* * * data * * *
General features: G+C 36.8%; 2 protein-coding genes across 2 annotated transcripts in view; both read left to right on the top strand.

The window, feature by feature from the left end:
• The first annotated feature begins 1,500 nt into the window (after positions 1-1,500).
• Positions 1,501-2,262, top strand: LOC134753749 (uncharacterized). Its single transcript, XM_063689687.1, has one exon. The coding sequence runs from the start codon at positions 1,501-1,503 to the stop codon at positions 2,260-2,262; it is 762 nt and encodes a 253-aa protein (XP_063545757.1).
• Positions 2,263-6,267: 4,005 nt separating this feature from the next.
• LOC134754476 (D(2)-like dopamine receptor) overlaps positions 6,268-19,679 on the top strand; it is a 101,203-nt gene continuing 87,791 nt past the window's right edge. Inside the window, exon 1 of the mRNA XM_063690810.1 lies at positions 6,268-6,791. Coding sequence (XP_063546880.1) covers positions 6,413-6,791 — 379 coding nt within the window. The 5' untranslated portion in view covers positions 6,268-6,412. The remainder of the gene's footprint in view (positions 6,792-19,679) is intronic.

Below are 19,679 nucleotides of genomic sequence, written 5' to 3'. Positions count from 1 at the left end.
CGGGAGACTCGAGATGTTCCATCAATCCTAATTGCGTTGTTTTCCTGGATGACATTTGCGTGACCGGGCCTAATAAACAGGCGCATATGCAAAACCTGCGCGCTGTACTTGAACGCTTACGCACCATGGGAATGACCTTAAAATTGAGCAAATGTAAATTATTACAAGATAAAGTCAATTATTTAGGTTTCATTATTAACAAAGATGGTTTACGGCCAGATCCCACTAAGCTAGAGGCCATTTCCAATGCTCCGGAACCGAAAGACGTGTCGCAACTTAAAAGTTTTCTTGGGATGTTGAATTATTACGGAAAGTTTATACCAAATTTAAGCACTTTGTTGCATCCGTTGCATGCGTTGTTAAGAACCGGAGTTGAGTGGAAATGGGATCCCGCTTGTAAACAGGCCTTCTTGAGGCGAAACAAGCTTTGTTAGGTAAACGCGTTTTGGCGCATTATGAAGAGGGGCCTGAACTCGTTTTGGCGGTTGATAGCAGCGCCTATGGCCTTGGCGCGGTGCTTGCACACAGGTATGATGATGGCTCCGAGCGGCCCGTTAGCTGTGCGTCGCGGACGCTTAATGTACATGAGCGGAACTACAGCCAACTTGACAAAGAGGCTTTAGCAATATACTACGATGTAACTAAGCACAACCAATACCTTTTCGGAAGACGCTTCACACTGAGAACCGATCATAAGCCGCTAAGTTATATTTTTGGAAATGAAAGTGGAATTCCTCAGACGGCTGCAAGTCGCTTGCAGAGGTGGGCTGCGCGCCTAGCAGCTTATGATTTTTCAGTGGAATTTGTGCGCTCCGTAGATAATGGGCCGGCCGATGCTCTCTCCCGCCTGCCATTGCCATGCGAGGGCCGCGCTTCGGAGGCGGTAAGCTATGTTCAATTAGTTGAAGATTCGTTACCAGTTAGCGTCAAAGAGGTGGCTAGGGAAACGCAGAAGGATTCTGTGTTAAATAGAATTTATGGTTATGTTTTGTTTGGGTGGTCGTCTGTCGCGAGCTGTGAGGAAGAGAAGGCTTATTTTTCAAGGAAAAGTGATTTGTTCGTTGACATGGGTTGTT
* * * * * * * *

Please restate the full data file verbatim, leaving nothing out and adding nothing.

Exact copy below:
General features: G+C 36.8%; 2 protein-coding genes across 2 annotated transcripts in view; both read left to right on the top strand.

The window, feature by feature from the left end:
• The first annotated feature begins 1,500 nt into the window (after positions 1-1,500).
• Positions 1,501-2,262, top strand: LOC134753749 (uncharacterized). Its single transcript, XM_063689687.1, has one exon. The coding sequence runs from the start codon at positions 1,501-1,503 to the stop codon at positions 2,260-2,262; it is 762 nt and encodes a 253-aa protein (XP_063545757.1).
• Positions 2,263-6,267: 4,005 nt separating this feature from the next.
• LOC134754476 (D(2)-like dopamine receptor) overlaps positions 6,268-19,679 on the top strand; it is a 101,203-nt gene continuing 87,791 nt past the window's right edge. Inside the window, exon 1 of the mRNA XM_063690810.1 lies at positions 6,268-6,791. Coding sequence (XP_063546880.1) covers positions 6,413-6,791 — 379 coding nt within the window. The 5' untranslated portion in view covers positions 6,268-6,412. The remainder of the gene's footprint in view (positions 6,792-19,679) is intronic.

Below are 19,679 nucleotides of genomic sequence, written 5' to 3'. Positions count from 1 at the left end.
CGGGAGACTCGAGATGTTCCATCAATCCTAATTGCGTTGTTTTCCTGGATGACATTTGCGTGACCGGGCCTAATAAACAGGCGCATATGCAAAACCTGCGCGCTGTACTTGAACGCTTACGCACCATGGGAATGACCTTAAAATTGAGCAAATGTAAATTATTACAAGATAAAGTCAATTATTTAGGTTTCATTATTAACAAAGATGGTTTACGGCCAGATCCCACTAAGCTAGAGGCCATTTCCAATGCTCCGGAACCGAAAGACGTGTCGCAACTTAAAAGTTTTCTTGGGATGTTGAATTATTACGGAAAGTTTATACCAAATTTAAGCACTTTGTTGCATCCGTTGCATGCGTTGTTAAGAACCGGAGTTGAGTGGAAATGGGATCCCGCTTGTAAACAGGCCTTCTTGAGGCGAAACAAGCTTTGTTAGGTAAACGCGTTTTGGCGCATTATGAAGAGGGGCCTGAACTCGTTTTGGCGGTTGATAGCAGCGCCTATGGCCTTGGCGCGGTGCTTGCACACAGGTATGATGATGGCTCCGAGCGGCCCGTTAGCTGTGCGTCGCGGACGCTTAATGTACATGAGCGGAACTACAGCCAACTTGACAAAGAGGCTTTAGCAATATACTACGATGTAACTAAGCACAACCAATACCTTTTCGGAAGACGCTTCACACTGAGAACCGATCATAAGCCGCTAAGTTATATTTTTGGAAATGAAAGTGGAATTCCTCAGACGGCTGCAAGTCGCTTGCAGAGGTGGGCTGCGCGCCTAGCAGCTTATGATTTTTCAGTGGAATTTGTGCGCTCCGTAGATAATGGGCCGGCCGATGCTCTCTCCCGCCTGCCATTGCCATGCGAGGGCCGCGCTTCGGAGGCGGTAAGCTATGTTCAATTAGTTGAAGATTCGTTACCAGTTAGCGTCAAAGAGGTGGCTAGGGAAACGCAGAAGGATTCTGTGTTAAATAGAATTTATGGTTATGTTTTGTTTGGGTGGTCGTCTGTCGCGAGCTGTGAGGAAGAGAAGGCTTATTTTTCAAGGAAAAGTGATTTGTTCGTTGACATGGGTTGTT